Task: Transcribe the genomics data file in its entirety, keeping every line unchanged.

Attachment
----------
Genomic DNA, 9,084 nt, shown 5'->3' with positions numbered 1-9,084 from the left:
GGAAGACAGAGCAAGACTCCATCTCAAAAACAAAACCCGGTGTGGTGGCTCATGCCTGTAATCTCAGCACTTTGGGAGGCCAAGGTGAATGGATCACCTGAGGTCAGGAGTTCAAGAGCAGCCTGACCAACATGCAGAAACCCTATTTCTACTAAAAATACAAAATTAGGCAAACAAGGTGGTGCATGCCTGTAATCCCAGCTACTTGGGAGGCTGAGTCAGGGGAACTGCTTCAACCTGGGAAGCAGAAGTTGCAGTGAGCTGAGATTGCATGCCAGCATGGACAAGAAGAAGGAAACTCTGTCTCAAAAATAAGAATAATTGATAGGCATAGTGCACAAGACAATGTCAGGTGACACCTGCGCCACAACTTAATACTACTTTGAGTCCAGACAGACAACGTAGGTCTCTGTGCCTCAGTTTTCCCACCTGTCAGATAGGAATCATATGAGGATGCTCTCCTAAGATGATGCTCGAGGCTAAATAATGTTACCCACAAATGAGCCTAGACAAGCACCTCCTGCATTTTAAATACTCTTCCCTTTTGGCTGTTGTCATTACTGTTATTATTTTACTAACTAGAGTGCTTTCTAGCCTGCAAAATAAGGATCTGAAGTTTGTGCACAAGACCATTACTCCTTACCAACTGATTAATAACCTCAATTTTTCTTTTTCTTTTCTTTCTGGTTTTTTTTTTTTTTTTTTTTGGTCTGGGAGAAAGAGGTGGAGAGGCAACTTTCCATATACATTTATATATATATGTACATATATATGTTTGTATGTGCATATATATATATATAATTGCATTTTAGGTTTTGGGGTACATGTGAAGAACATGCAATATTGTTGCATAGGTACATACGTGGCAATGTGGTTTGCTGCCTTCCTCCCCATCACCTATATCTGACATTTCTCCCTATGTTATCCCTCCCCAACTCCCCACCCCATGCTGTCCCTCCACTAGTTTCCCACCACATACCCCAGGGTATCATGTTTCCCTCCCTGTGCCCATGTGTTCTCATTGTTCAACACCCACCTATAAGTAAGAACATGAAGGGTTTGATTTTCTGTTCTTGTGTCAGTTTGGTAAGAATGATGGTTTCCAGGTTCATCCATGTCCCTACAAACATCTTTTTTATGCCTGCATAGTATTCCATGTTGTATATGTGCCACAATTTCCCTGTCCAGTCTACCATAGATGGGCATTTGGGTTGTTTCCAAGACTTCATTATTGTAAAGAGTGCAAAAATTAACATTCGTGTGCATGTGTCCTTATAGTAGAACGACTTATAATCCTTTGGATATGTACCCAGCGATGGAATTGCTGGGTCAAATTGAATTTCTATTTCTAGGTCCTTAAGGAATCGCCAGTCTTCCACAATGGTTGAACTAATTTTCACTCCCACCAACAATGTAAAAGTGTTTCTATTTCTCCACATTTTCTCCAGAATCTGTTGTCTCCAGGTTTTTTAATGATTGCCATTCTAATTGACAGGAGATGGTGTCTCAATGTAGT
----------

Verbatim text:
Genomic DNA, 9,084 nt, shown 5'->3' with positions numbered 1-9,084 from the left:
GGAAGACAGAGCAAGACTCCATCTCAAAAACAAAACCCGGTGTGGTGGCTCATGCCTGTAATCTCAGCACTTTGGGAGGCCAAGGTGAATGGATCACCTGAGGTCAGGAGTTCAAGAGCAGCCTGACCAACATGCAGAAACCCTATTTCTACTAAAAATACAAAATTAGGCAAACAAGGTGGTGCATGCCTGTAATCCCAGCTACTTGGGAGGCTGAGTCAGGGGAACTGCTTCAACCTGGGAAGCAGAAGTTGCAGTGAGCTGAGATTGCATGCCAGCATGGACAAGAAGAAGGAAACTCTGTCTCAAAAATAAGAATAATTGATAGGCATAGTGCACAAGACAATGTCAGGTGACACCTGCGCCACAACTTAATACTACTTTGAGTCCAGACAGACAACGTAGGTCTCTGTGCCTCAGTTTTCCCACCTGTCAGATAGGAATCATATGAGGATGCTCTCCTAAGATGATGCTCGAGGCTAAATAATGTTACCCACAAATGAGCCTAGACAAGCACCTCCTGCATTTTAAATACTCTTCCCTTTTGGCTGTTGTCATTACTGTTATTATTTTACTAACTAGAGTGCTTTCTAGCCTGCAAAATAAGGATCTGAAGTTTGTGCACAAGACCATTACTCCTTACCAACTGATTAATAACCTCAATTTTTCTTTTTCTTTTCTTTCTGGTTTTTTTTTTTTTTTTTTTTGGTCTGGGAGAAAGAGGTGGAGAGGCAACTTTCCATATACATTTATATATATATGTACATATATATGTTTGTATGTGCATATATATATATATAATTGCATTTTAGGTTTTGGGGTACATGTGAAGAACATGCAATATTGTTGCATAGGTACATACGTGGCAATGTGGTTTGCTGCCTTCCTCCCCATCACCTATATCTGACATTTCTCCCTATGTTATCCCTCCCCAACTCCCCACCCCATGCTGTCCCTCCACTAGTTTCCCACCACATACCCCAGGGTATCATGTTTCCCTCCCTGTGCCCATGTGTTCTCATTGTTCAACACCCACCTATAAGTAAGAACATGAAGGGTTTGATTTTCTGTTCTTGTGTCAGTTTGGTAAGAATGATGGTTTCCAGGTTCATCCATGTCCCTACAAACATCTTTTTTATGCCTGCATAGTATTCCATGTTGTATATGTGCCACAATTTCCCTGTCCAGTCTACCATAGATGGGCATTTGGGTTGTTTCCAAGACTTCATTATTGTAAAGAGTGCAAAAATTAACATTCGTGTGCATGTGTCCTTATAGTAGAACGACTTATAATCCTTTGGATATGTACCCAGCGATGGAATTGCTGGGTCAAATTGAATTTCTATTTCTAGGTCCTTAAGGAATCGCCAGTCTTCCACAATGGTTGAACTAATTTTCACTCCCACCAACAATGTAAAAGTGTTTCTATTTCTCCACATTTTCTCCAGAATCTGTTGTCTCCAGGTTTTTTAATGATTGCCATTCTAATTGACAGGAGATGGTGTCTCAATGTAGT